Balancing exercises on the other hand help to maintain stability and prevent falls that could likely happen also when conducting strenuous exercises. Achieving balance and improved flexibility are still very important in making sure our body can sustain the cardiovascular exercises it needs to stay fit and healthy.

Stretching exercises may not always be the most interesting, but they can be done in the comfort of your home with some videos from the internet, making them really convenient and easy to learn. Flexibility exercises and balancing exercises are both important in building up and strengthening our cardiovascular health.



Carbohydrates and Type 2 Diabetes

Carbohydrates and Type 2 Diabetes

There is a much research that shows a low-carb diet leads to rapid and healthy weight loss. Human beings are overweight and obese more than ever before. Type 2 diabetes also happens to be much more of a problem now than it has in the past. The highly-processed meal plan that many living in modern, westernized countries consume regularly is also common.

It is no small coincidence that the simple carb profile of the Standard American Diet (SAD) is linked to overweight and obesity, diabetes, heart disease and cancer, conditions that are largely avoidable by trading “bad” carbs for “good” carbohydrates.

Are All Carbs the Same?

In the 1970s and 80s Hollywood churned out “evil twin” TV series episodes by the dozens. From Knight Rider to Star Trek, Bonanza to The Bionic Man and a long list of soap operas, a mustache, beard or simple hairstyle change was all that was needed to turn a hero into his or her otherwise identical-looking villain.

What does that have to do with carbohydrates and diabetes?

Hollywood’s evil twin episodic device still popular today shows us that two similar or even identical appearing entities can be vastly different. This is true with carbohydrates. There were the good and bad twins played by David Hasselhoff in Knight Rider, and there are good and bad carbohydrates.

Simple Carbs Are Mostly Bad Carbs

Simple carbohydrates are absorbed quickly into your bloodstream. They have a very simple molecular composition, so your body can take them apart very easily. In other words, the good and not so good chemicals, nutrients and compounds in simple carbohydrates (bad carbs) are rapidly absorbed by your body.

This is a good thing for those healthy nutrients and vitamins that are found in simple carbohydrates. The problem is, due to their molecular construction, there aren’t very many essential nutrients your body requires in most foods that are full of bad carbs. Processed, simple carbohydrates found in soft drinks, white rice, white bread, cookies and a long list of processed foods are full of sugar but contain few of the nutrients needed for health.

Sugar is a simple carb, and is rapidly processed by your body. It enters your bloodstream and is broken down to glucose. Glucose is needed by your body to produce energy so that you can walk, and think, and move and exist. However, when you get too much glucose in your bloodstream, you cause a blood sugar spike, something that diabetics and non-diabetic individuals should look to avoid.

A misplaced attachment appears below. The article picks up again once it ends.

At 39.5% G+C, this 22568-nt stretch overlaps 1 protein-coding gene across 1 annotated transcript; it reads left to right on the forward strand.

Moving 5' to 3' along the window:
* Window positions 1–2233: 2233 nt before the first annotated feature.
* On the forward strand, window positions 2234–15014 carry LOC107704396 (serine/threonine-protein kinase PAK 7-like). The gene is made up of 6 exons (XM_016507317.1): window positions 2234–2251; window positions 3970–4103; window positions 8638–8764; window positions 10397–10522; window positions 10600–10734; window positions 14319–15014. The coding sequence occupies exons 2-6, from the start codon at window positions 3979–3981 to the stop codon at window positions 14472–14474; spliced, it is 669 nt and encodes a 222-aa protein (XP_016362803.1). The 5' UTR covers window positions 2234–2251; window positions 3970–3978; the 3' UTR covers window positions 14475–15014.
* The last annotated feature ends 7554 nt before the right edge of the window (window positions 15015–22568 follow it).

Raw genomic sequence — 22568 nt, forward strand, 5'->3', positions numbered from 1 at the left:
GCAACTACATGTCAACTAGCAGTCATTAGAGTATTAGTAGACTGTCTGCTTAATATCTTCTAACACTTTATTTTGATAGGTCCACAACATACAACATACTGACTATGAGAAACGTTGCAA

With many of the processed and sugar-laden “foods” on offer today, it takes only a very small amount to cause elevated and unhealthy blood glucose levels. Reduce or eliminate the bad carbohydrates in your diet and replace them with good carbs, and you have taken a big and healthy step to diabetes management.

Complex Carbs Are the Good Carbs

Complex carbohydrates are more difficult to break down. This is a more natural process, and how our bodies are designed or have evolved to digest the foods we need for optimum health. They usually contain plenty of healthy nutrients, minerals, enzymes, vitamins and other natural goodies your body craves and needs.

Complex carbohydrates are often plant-based foods that are also high in fiber. Fiber is recommended for diabetes management, as it helps regulate a healthy body weight, lowers cholesterol levels, controls blood sugar levels and reduces your risk of developing heart disease.

Because of their complex construction, these good carbs take longer for your body to digest. This makes you feel full longer after you are through eating complex carbohydrate foods. This can lead to a reduced daily consumption of calories and assist with body weight management which is important to both diabetic and non-diabetic individuals.

Complex carbohydrates are in abundance in fruits and vegetables, nuts and whole grains.

Eat these foods fresh and raw whenever you can. Even steamed, boiled or broiled, fruits and vegetables will deliver healthy complex carbohydrates and essential minerals and nutrients your body needs to prevent diabetes development, as well as effectively manage diabetes if you are diagnosed. Plant-based diets have even proven successful in reversing diabetes, so start getting more of these healthy carbohydrates in your system today, and learn to shun the sugar treats.